Vitamin Deficiencies Could Be the Reason Migraines Happen

You can help replenish your vitamin D supply with eggs—specifically egg yolks. © Con Poulos
By Gillie Houston Posted June 17, 2016

Are you getting the right vitamins?

Those who suffer from migraines know how debilitating the head pain can be. While many researchers have tried to identify the reason migraines happen, for the most part the cause of the headaches is somewhat of a mystery. Now, one study suggests that the root of the problem is a deficiency in certain essential vitamins.

Light, hunger, smells, hormones, foods, drinks and stress are just some of the things that can trigger migraine headaches in the 16 percent of women and 8 percent of men who suffer from them. And often the intense headaches are accompanied by sensitivity to light and sound, nausea, changes in vision and throbbing pain.

Researchers at the Cincinnati Children's Hospital recently set out to determine what could possibly be causing the headaches in their young patients. By analyzing the blood levels of those who had experienced migraines, the scientists found that children, teens, and young adults with deficiencies in some vitamins tended to experience higher levels of migraines. Vitamin D, riboflavin, folate, and coenzyme Q10 (which is a vitamin-like substance that produces energy for cell growth) levels were all linked to the development of migraines in younger people, according to Science Daily.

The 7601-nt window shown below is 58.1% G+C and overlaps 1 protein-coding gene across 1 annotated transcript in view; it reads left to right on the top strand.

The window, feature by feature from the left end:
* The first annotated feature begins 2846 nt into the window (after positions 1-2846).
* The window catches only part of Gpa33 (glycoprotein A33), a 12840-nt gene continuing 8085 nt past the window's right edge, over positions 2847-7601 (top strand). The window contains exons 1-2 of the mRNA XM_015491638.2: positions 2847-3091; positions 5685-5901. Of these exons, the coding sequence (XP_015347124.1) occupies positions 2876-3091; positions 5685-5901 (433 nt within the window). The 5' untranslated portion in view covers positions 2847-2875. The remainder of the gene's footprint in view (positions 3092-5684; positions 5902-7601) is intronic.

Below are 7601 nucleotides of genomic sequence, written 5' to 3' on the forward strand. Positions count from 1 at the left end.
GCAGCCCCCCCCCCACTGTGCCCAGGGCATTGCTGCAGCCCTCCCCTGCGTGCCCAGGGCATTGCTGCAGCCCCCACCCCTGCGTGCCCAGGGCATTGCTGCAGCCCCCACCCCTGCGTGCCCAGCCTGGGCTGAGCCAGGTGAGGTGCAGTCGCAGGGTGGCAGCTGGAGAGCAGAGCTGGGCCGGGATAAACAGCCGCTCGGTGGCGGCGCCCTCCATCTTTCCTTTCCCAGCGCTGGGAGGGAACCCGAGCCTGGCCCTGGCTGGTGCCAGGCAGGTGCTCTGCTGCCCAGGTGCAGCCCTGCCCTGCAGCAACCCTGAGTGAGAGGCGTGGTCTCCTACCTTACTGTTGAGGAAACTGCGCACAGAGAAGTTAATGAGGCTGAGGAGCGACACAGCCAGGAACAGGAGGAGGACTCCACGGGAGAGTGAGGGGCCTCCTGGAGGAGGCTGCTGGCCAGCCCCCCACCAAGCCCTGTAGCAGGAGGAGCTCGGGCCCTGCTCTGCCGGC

The study also found that girls were more likely to have lower levels of coenzyme Q10, while boys were found to have higher deficiencies of vitamin D. Additionally, researchers found that chronic migraine sufferers were more likely to have coenzyme Q10 and riboflavin deficiencies than those who experience episodic migraines

Study participants who had a vitamin deficiency were given preventative migraine medications and vitamin supplements, but because of the introduction of the migraine medication, the scientists were unable to definitively say whether or not adjusting vitamin levels prevented the headaches.

"Further studies are needed to elucidate whether vitamin supplementation is effective in migraine patients in general, and whether patients with mild deficiency are more likely to benefit from supplementation," says lead author Suzanne Hagler, MD, a Headache Medicine fellow at the hospital. In the meantime, until further conclusions are made, migraine sufferers might want to consider upping their vitamin intake just in case.

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